Former Gov. Jim Gilmore says he is running for president and plans a formal announcement in the first week of August.
Gilmore, 65, Virginia's governor from 1998 to 2002, broke the news late Tuesday in an exclusive telephone interview with the Richmond Times-Dispatch.
He said he does not think any other Republican candidates have addressed what he considers the vital national security and economic concerns facing the nation.
"I don't think we're addressing the threat to the country," Gilmore said. He added: "I bring to the table experience that others don't have."
Gilmore, a former U.S. Army intelligence officer, was governor during the 9/11 attack on the Pentagon. He later headed the Gilmore Commission, a congressional panel that advised Presidents Bill Clinton and George W. Bush on domestic capabilities for terrorism involving weapons of mass destruction.
The former governor said he is particularly concerned about "the emergency internationally," citing not just the so-called Islamic State, but Russia's ventures in Ukraine and China's moves in the South China Sea.
He also said he believes President Barack Obama's economic policies have undermined what should be a "foundation of strength" for the nation.
Govs. Scott Walker of Wisconsin and John Kasich of Ohio are expected to enter the GOP contest this month. In August Gilmore would become the 17th prominent Republican in the field, not counting Mark Everson, former IRS commissioner under President George W. Bush.
"Unless he can get into the debates that begin August 6, this is going to be a short or ineffectual candidacy," said Larry Sabato, head of the Center for Politics at the University of Virginia. "And all the polls I've seen so far have him at the 1 percent level or below."
Gilmore said that in announcing in early August he is not seeking a bounce that might put him into the first Republican presidential debate, which Fox News Channel will host Aug. 6 in Cleveland.
In order to qualify for that debate, a candidate must be in the top 10 of an average of the five most recent national polls, as of Aug. 4.
Gilmore said those rules will reward "the most flamboyant," and "the most theatrical" GOP candidates.
"It's not possible for me to make the debate" under those criteria, Gilmore said.
Instead, he notes that the New Hampshire Union Leader plans to hold a forum for presidential candidates the same night and that he hopes to participate.
"Apparently, he's going to concentrate on New Hampshire. Like Jeb Bush, Chris Christie, John Kasich and others, it's the early voting state he thinks he has the best chance to win," Sabato said.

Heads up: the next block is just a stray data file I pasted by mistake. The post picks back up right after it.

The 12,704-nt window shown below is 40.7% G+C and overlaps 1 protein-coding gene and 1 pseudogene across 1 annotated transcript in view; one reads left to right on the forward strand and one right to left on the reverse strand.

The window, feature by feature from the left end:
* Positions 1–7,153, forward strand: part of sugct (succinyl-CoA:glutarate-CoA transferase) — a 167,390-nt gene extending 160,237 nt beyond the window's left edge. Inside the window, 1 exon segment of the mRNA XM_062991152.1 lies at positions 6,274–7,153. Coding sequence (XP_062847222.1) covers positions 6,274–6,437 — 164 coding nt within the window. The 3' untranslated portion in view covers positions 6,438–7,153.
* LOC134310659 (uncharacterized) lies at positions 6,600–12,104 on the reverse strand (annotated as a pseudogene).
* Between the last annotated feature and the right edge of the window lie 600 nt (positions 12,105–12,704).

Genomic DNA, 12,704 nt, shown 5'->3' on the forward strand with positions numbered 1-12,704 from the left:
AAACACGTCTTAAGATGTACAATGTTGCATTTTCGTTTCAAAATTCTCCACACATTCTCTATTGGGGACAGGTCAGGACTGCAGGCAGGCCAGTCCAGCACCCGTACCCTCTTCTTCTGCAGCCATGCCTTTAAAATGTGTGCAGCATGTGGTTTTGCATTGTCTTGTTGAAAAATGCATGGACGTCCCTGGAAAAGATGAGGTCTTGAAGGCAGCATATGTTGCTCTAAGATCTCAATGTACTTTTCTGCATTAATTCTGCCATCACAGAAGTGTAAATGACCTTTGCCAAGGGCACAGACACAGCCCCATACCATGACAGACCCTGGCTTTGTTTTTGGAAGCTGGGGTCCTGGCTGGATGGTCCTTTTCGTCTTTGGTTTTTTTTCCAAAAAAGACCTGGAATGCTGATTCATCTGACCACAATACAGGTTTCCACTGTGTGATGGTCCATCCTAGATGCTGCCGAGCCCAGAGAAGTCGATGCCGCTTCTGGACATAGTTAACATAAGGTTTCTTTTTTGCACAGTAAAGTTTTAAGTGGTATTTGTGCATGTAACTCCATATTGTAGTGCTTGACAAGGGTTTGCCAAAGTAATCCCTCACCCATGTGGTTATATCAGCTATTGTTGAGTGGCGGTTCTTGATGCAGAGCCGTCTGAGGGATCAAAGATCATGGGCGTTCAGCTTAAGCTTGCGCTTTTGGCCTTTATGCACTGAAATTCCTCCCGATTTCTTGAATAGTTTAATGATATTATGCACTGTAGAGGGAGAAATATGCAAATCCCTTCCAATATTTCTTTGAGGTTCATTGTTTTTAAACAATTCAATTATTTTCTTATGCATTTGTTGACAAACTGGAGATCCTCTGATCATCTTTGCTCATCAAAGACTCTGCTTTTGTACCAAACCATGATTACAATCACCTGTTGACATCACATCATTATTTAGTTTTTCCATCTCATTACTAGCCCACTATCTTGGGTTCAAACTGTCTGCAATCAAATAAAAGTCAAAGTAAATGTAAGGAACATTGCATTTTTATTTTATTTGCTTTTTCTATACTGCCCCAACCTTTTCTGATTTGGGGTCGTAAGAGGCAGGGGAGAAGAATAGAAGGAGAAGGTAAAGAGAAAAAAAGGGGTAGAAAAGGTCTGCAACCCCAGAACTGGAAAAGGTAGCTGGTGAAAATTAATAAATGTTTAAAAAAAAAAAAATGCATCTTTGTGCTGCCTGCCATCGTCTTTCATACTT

"The Granite State is strongly anti-tax, and of course Gilmore is best known for 'no car tax'," Gilmore's slogan during his successful 1997 campaign for governor.
Gilmore, who served as chairman of the Republican National Committee from January to December 2001, briefly sought the 2008 Republican presidential nomination, but dropped out in July 2007, citing a lack of funding.
He then lost Virginia’s 2008 U.S. Senate race to Democrat Mark R. Warner by 31 percentage points.
He is now president and CEO of the Free Congress Foundation, a conservative Washington think tank.
Asked what's different about his 2016 bid, Gilmore said: "I think it's different because the times are different."
"The economic challenges are clearer" and "the international challenges much more serious," he said.
As for campaign organization, Gilmore said he has "people on the ground in New Hampshire". He said the venue of his early August announcement "remains to be seen."
Gilmore, who was born in Richmond, is the fourth candidate with Virginia ties to enter the 2016 presidential contest.
Jim Webb, a Democrat who represented Virginia in the U.S. Senate from 2007 to 2013, announced his bid Thursday. Republican Carly Fiorina, the former CEO of Hewlett-Packard, lives in Fairfax County. Republican Rick Santorum, a former U.S. senator from Pennsylvania, was born in Winchester.
Then-Gov. L. Douglas Wilder briefly sought the 1992 Democratic presidential nomination.
Warner, who succeeded Gilmore as governor, considered a run for the 2008 Democratic nomination. He made a number of trips to Iowa and New Hampshire before announcing in October 2006 that he would not run for president.
As for Gilmore's 2016 bid: "He's a long shot," Sabato said. "I won't say he's the longest of long shots because there are people running who have never held public office at all. But Governor Gilmore shouldn't put his house up for sale. That's my best advice."